CURE, Thomas (d.1588), of Southwark, Surr.
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Family and Education
m. Anne, da. of Humphrey Bennet of Salop, 2s. 4da. Saddler to Edward VI, Mary and Elizabeth.
Warden, St. Saviour’s, Southwark by June 1559; a founder gov. of Southwark g.s. 1562.
As the Queen’s saddler Cure was a man of means—the wardrobe accounts show him due for payments of over £500 in 1583, and over £1,500 in 1584. He owned a ship and its cargo in 1573, acquired the manor of Widefleete in Southwark in 1580, and in 1584 founded an almshouse or college there for the maintenance of 16 poor people. For one of his background he was a keen Parliament man, coming in thrice for Southwark and twice for East Grinstead where, in 1564 he had purchased property. When the latter borough was granted a coat of arms in 1572, he paid for the engraving of its new seal in silver, ‘for the love and goodwill that he, the said Cure, bare unto the said borough town and the inhabitants thereof’. On 27 Mar. 1563, the bill to prohibit the setting of nets for fishing in the Thames was committed to him. No activity has been found for him in the records of the 1571 Parliament. On 21 May 1572 he opposed the bill reserving the use of wood within 20 miles of London to iron mills, saying that they were causing
... great scarcity of wood about London which is a hindrance to the whole common weal. Wheresoever they come, [woodworkers] driven away, as is already by experience in London, who are very necessary for the common weal, as making trees of saddles for horsemen. Already not one left in London.
On 22 May he spoke against a London monopoly in the manufacture of calivers and days and he was appointed to the committee set up to consider the matter that day. He else served on committees concerning foreign tradesmen (24 May), work for the poor (11 Feb. 1576), innholders and tipplers (17 Feb.), tanned leather (18 Feb.) and the preservation of woods (28 Jan. 1581). His name does not occur in the journals of his last two Parliaments.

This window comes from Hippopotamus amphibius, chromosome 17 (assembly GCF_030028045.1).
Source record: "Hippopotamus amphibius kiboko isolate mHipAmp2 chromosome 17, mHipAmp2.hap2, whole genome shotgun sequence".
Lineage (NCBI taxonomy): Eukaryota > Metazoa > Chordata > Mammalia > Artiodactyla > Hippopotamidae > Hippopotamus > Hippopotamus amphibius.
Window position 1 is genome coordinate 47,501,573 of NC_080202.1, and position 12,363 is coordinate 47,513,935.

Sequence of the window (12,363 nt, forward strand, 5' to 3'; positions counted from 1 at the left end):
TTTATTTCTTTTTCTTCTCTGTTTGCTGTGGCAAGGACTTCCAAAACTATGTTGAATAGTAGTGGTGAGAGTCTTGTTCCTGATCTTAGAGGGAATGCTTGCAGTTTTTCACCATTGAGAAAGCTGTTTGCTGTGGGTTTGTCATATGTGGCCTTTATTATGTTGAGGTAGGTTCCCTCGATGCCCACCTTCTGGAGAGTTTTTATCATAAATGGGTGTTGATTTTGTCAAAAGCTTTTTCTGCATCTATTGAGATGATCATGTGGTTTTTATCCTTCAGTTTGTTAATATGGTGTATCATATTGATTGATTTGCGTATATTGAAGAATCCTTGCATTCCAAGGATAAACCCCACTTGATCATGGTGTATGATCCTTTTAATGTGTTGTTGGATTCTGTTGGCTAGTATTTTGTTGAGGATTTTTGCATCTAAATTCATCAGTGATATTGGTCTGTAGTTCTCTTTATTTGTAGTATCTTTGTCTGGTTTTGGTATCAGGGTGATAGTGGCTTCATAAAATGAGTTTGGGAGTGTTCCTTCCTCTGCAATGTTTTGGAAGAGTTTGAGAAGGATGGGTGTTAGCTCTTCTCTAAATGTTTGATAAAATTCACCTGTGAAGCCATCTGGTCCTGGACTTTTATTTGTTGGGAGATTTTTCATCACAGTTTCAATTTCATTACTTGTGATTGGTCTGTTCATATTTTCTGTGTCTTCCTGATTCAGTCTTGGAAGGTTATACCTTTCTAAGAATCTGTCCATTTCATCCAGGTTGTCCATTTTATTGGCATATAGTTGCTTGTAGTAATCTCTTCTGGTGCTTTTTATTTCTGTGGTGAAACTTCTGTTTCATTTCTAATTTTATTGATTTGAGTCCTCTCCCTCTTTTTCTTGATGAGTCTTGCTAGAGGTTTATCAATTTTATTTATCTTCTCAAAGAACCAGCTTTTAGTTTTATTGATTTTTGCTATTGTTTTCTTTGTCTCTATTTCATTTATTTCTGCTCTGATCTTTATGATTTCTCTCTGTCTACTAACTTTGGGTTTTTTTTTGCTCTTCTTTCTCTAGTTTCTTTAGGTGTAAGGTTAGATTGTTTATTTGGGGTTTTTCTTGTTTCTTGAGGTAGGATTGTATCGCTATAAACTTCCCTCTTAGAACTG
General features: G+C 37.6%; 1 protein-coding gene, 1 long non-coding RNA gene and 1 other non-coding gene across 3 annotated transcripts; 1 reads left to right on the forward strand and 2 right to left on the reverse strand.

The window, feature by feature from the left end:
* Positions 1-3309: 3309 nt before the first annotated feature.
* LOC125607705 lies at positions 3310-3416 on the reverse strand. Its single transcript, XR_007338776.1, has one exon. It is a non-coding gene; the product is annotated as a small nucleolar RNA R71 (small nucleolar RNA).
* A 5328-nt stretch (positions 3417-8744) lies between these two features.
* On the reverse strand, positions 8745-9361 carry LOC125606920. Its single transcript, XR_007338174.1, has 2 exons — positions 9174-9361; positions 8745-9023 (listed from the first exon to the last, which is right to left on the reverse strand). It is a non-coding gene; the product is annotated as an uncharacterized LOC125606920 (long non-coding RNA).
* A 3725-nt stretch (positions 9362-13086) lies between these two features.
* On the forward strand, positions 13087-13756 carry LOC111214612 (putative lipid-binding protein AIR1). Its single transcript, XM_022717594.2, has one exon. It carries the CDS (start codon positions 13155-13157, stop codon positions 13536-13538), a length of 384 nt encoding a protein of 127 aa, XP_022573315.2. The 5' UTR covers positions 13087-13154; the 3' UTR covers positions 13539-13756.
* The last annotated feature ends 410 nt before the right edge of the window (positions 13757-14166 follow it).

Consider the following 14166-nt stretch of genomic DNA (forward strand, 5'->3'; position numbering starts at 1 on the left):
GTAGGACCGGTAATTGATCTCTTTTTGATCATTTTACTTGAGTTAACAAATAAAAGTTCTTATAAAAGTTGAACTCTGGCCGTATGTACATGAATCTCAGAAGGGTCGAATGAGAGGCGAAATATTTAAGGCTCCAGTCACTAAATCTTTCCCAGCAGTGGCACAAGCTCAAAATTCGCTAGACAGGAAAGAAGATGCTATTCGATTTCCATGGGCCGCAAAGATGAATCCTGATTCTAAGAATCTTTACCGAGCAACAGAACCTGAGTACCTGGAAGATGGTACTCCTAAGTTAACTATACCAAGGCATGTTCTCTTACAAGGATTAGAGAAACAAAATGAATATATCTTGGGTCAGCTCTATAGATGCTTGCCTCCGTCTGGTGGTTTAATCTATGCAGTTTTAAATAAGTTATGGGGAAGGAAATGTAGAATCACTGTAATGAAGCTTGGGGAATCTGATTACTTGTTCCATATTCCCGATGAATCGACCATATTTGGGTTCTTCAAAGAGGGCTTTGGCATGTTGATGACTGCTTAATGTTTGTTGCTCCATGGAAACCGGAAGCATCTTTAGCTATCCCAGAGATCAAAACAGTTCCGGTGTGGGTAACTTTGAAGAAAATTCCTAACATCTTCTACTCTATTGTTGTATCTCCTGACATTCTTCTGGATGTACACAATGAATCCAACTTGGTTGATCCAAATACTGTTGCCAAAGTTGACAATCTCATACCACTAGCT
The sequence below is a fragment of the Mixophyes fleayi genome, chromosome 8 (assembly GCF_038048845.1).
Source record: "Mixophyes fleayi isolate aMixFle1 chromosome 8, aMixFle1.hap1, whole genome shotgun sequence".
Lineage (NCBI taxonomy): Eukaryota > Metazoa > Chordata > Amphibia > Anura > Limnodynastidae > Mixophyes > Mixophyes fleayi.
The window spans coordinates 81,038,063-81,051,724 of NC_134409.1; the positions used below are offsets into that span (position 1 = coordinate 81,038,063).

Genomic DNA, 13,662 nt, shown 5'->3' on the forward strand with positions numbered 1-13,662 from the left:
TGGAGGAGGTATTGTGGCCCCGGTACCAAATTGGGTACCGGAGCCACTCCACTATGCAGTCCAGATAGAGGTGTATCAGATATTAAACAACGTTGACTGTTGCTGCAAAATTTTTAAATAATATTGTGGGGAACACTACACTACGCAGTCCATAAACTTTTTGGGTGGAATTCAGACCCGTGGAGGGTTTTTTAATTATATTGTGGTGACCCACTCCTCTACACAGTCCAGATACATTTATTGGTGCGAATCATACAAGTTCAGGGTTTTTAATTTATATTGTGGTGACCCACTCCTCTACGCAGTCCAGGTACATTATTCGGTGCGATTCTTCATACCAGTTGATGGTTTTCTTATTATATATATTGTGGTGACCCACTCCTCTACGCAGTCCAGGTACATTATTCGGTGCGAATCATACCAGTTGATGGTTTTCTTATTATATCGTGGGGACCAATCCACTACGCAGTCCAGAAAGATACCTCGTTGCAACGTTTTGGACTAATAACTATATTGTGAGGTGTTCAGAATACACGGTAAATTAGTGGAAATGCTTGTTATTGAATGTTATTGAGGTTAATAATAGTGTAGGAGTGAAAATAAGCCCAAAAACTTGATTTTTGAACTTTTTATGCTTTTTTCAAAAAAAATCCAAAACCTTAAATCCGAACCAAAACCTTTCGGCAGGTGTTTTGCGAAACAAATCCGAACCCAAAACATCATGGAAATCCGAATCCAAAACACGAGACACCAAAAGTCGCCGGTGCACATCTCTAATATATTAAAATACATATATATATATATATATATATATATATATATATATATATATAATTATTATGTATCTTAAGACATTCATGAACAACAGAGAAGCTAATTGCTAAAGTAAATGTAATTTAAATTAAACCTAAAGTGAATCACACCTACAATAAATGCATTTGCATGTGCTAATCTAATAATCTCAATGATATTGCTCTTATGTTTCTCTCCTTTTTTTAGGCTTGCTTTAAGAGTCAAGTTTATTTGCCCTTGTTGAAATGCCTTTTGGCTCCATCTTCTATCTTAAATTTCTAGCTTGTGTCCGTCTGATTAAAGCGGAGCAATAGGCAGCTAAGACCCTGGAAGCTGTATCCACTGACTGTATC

In his will, drawn up shortly before his death on 24 May 1588, and proved 22 June, he asked that his ‘withered body’ might be buried beside that of his mother if he should die in Southwark, and he arranged for the division of his goods into three parts, one for his wife, the second for his sons George and Thomas, and the third for the discharge of other legacies. These included £100 towards the purchase of land for Southwark grammar school and 20s. ‘to make all the scholars a little recreation after my burial’. The Saddlers’ Company received £3 for a similar merry-making, and there were bequests for the relief of the inmates of London hospitals and prisons, and for various poor persons. He made his son George responsible for an annual payment to the use of the poor of his newly erected ‘college’ or almshouse in Southwark.
Vis. Surr. (Harl. Soc. xliii), 209; CPR, 1558-60, p. 34; 1560-3, p. 268; M. Concanen and A. Morgan, Hist. St. Saviour’s, Southwark, 103-20; VCH Surr. iv. 150; APC, viii. 100; Lansd. 46, ff. 184, 189; Suss. Rec. Soc. xix. 263-4; Suss. Arch. Colls. xxii. 225; CJ, i. 71, 96, 97, 105, 106, 120; D’Ewes, 89, 214, 247; Trinity, Dublin, Thos. Cromwell’s jnl. ff. 32-3, 35; PCC 43 Rutland.